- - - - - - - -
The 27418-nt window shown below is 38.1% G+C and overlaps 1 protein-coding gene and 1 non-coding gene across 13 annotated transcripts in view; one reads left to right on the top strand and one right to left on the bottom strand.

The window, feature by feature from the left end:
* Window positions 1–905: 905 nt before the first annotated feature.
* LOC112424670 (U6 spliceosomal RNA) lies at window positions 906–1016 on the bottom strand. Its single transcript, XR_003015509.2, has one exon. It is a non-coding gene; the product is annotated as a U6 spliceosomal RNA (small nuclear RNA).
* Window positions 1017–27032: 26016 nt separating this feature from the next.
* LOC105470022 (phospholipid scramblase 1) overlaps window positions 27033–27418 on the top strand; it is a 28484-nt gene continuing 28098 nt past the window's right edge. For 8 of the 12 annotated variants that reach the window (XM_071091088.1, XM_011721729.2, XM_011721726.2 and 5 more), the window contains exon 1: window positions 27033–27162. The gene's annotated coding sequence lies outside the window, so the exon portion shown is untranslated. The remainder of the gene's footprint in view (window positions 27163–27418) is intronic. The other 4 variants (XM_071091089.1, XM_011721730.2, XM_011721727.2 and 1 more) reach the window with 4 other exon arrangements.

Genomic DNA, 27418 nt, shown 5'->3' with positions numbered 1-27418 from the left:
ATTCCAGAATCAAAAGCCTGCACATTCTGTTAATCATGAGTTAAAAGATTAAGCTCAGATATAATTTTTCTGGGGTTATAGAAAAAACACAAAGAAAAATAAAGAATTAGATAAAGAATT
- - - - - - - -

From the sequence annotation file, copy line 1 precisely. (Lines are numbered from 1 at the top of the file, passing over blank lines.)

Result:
The 27418-nt window shown below is 38.1% G+C and overlaps 1 protein-coding gene and 1 non-coding gene across 13 annotated transcripts in view; one reads left to right on the top strand and one right to left on the bottom strand.